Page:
Life is short and cleaning eats up precious time that could be spent having fun playing with the latest gadgets. You could get a cleaner, but they’re not cheap and they won't put a smile on your face like an iRobot Roomba.

These robo-vacs promise to diligently trundle around your home cleaning your floors while you're doing something more interesting. Some, like the new 580 model tested here, can be programmed to clean once a day, seven days a week. That's a lot of vacuuming.

Easy to use

The Roomba 560 got four stars when we tested it in late 2007, and the 580 is almost identical, which bodes well. The main difference is that you get some extra accessories: a wireless remote, a third ‘Virtual Wall Lighthouse’, and some spare brushes and filters.

Operation is simple: hit ‘Clean’ and the 580 disengages from its charging dock and starts ambling around the room, vacuuming as it goes.

Its movements may seem fairly random – it spirals, zig-zags, hugs the walls for a bit and then suddenly heads off across the room – but they allow it to build up a map of the floor area, so it knows where it’s cleaned and when a room is finished. 

Finding the right path

When the Roomba senses an obstacle, it slows down, gently bumps into it, then turns by a few degrees and tries again until it finds a clear path. Should it get tangled up with a cable or the tassels of a rug, it’ll back up and try and unwind itself.

And if it gets really stuck, is full, or needs attention for some other reason it’ll bleep a few times and often tell you what the problem is – our 580 asked us to clean its cliff sensors, for example, which are what stop it from diving down the stairs.

The 580 will clean four average-sized rooms on a single charge, and navigates between rooms using the Virtual Wall Lighthouses – set these up at each doorway and they initially confine the vac to that room using an infrared beam to block the exit, but once the Roomba has finished in room one the beam switches off and it navigates to room two and so on.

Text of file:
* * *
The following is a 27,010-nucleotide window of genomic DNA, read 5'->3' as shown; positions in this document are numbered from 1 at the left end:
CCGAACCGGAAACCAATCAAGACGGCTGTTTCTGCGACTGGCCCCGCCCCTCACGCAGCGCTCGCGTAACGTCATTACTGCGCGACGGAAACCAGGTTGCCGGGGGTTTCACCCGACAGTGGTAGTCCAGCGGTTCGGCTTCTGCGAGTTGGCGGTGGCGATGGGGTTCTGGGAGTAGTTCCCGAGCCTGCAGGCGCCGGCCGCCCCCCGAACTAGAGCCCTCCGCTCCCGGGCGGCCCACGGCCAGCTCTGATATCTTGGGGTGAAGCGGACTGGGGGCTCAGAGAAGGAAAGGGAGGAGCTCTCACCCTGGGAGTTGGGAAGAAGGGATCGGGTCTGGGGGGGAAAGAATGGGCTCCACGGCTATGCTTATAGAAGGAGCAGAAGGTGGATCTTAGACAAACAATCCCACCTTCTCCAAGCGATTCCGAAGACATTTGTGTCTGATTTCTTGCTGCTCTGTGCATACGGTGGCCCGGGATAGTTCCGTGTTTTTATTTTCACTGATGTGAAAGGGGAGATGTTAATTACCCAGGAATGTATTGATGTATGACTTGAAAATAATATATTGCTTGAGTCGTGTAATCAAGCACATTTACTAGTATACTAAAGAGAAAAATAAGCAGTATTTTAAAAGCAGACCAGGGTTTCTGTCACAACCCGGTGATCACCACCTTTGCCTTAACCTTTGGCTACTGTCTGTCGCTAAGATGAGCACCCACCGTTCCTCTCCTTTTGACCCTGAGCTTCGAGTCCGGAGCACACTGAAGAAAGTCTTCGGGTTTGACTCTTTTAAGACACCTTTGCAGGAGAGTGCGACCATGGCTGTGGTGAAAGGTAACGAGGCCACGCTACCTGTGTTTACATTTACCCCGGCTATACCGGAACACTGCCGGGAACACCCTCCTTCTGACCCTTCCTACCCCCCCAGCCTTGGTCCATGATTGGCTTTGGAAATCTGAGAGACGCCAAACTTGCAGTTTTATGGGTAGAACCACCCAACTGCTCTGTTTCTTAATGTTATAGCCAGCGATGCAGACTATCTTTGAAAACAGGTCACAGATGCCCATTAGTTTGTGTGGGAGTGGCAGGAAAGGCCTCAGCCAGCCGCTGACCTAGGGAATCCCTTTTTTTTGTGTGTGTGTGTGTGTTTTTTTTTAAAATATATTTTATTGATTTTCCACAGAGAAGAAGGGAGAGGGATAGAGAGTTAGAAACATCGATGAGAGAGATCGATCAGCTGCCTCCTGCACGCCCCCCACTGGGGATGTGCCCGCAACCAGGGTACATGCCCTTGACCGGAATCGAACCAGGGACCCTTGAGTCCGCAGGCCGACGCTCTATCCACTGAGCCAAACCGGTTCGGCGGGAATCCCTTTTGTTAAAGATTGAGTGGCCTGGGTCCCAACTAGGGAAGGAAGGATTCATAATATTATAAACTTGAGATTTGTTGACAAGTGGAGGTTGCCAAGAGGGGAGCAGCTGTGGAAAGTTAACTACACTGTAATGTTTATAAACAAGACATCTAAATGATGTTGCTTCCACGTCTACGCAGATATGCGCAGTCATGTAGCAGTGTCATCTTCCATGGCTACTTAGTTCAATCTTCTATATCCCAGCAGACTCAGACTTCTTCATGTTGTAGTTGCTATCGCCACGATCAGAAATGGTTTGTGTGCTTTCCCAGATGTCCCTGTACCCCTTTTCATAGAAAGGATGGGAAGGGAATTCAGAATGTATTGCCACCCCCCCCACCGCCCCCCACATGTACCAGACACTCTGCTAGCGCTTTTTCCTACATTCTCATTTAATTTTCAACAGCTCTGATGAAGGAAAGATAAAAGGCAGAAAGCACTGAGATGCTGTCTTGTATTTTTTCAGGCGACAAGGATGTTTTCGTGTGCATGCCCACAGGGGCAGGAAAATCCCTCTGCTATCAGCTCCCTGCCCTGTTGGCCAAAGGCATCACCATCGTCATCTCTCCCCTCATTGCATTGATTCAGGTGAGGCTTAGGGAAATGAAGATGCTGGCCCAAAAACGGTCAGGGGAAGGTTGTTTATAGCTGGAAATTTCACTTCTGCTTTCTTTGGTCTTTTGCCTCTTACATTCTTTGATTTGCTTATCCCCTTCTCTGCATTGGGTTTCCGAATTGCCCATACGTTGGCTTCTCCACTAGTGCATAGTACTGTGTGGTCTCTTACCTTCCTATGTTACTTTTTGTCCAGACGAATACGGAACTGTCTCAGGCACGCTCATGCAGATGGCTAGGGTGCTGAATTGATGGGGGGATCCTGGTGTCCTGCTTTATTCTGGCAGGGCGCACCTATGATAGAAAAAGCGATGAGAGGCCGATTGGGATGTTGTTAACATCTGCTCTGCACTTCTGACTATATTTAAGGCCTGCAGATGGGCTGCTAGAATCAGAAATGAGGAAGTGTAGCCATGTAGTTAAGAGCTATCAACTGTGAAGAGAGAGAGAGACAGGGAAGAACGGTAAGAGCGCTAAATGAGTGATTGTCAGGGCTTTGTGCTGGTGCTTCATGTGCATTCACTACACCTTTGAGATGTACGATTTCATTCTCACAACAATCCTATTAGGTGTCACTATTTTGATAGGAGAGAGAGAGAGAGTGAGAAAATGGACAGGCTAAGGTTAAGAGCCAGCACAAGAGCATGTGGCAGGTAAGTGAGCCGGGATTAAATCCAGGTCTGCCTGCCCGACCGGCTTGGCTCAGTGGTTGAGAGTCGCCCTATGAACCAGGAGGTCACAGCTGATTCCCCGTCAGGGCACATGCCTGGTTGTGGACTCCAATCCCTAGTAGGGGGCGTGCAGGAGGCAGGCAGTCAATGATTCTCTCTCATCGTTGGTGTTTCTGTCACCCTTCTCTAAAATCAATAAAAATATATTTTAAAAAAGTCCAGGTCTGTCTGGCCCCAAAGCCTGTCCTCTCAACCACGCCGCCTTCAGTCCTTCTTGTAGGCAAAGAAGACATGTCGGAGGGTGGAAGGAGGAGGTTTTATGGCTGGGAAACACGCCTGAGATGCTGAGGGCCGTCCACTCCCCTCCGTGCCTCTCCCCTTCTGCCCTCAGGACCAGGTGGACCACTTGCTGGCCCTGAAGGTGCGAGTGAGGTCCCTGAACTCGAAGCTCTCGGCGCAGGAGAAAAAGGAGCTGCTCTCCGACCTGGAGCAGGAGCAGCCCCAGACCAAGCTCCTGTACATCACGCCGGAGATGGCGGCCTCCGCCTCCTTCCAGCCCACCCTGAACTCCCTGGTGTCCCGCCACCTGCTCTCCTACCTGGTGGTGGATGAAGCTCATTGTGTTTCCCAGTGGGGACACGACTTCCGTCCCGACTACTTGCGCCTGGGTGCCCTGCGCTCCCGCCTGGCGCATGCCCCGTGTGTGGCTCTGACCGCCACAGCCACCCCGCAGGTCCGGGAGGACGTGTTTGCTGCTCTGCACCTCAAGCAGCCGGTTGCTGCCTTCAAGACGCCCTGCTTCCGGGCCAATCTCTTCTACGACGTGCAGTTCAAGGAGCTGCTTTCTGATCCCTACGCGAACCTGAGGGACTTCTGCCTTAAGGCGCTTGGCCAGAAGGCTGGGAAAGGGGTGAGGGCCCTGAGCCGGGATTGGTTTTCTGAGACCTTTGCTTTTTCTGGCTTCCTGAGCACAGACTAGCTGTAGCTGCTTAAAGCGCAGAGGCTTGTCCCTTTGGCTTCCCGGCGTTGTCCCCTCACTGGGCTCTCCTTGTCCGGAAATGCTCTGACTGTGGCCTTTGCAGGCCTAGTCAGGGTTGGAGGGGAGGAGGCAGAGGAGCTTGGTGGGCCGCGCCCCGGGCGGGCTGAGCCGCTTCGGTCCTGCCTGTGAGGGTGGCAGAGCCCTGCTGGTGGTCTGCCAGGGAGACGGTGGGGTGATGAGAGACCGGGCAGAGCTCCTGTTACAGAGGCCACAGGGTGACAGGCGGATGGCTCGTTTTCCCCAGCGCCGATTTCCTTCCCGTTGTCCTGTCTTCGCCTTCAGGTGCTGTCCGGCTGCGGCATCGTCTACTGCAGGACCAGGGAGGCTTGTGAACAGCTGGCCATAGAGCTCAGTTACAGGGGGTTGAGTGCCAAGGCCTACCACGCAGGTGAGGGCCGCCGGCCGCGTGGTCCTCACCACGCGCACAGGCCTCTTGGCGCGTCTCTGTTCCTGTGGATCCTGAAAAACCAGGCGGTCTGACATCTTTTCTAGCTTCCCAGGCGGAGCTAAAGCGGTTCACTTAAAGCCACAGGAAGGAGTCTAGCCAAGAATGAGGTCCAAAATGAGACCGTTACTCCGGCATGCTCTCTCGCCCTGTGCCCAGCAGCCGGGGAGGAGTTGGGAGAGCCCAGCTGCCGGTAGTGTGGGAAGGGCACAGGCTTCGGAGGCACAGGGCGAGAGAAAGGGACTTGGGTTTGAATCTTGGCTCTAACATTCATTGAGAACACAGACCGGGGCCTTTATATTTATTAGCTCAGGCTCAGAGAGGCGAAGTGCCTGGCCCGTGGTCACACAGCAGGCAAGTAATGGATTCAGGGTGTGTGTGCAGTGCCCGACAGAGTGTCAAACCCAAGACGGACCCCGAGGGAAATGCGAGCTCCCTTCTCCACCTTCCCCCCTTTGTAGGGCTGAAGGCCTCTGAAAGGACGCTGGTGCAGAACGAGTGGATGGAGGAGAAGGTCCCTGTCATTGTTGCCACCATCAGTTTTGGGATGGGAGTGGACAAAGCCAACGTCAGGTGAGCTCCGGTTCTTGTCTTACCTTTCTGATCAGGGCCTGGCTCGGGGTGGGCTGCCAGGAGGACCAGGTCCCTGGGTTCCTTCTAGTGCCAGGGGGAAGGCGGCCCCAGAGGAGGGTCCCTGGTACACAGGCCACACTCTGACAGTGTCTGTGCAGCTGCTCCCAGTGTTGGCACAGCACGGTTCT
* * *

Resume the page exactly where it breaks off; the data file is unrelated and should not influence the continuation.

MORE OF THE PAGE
Once all the rooms are clean, or if the vac is running low on charge, it uses the Lighthouses to find its way back to the charging dock.



Upgrades over the 560

The Wireless Command Centre remote replicates the buttons on the top of the main unit and adds directional controls so you can steer the Roomba yourself.

It lets you programme and control your vac from afar and drive it straight to a spot that needs cleaning instead of carrying it. The remote is large and plasticky, and probably of most use to people who have trouble bending down or lifting things.

The extra Lighthouse is more useful because it allows the Roomba to clean a fourth room in one session. It’s not strictly necessary to use the Lighthouses to separate rooms – the 580 will simply treat two or more as one oddly shaped space, but the cleaning is faster if you do.

If your home has more than four rooms you want to be regularly cleaned, you can buy extra Lighthouses for £25. However, unless they’re quite small the vac will have to recharge itself before carrying on.

The extra brushes and filters, meanwhile, would no doubt prove useful as parts wear out, but they seem a bit of a odd inclusion to a new purchase. Time will tell whether they’re included because the parts don’t last very long. It’s worth noting that a maintenance kit of the same parts is available for £20.

Keen cleaner

The 580 performed very well, keeping our floors cleaner than normal, not least because of the frequency they were vacuumed. Of course, the more the Roomba cleans, the more you have to empty it out, but that’s a fast and simple operation.

Cleaning the brushes is less so, and iRobot suggests you do this after every three cleaning sessions. That could become a bit of a chore, but a quick scan of the internet suggests that it’s needed to prevent your vac breaking down pretty quickly. Still, five minutes of brush cleaning every week is better than an hour or more of vacuuming.

Granted, it’s not got the power of a Dyson, can’t climb stairs, and won’t get into the nooks and crannies a human would target – but it does most of the cleaning for you, and that’s got to be a good thing.

The 580’s biggest drawback is its price – £400 is a lot of money for a vacuum cleaner, and the 560 can now be picked up for less than £200 with the extra accessories available for another £75. Still, we’re fans of the Roomba and are now hankering after a hovering nanobot that’ll do the dusting as well. iRobot, over to you.



Stuff says... 

iRobot Roomba 580 review

A clever, efficient labour-saver that delivers on its promise – but offers only minor advantages over the cheaper 560 model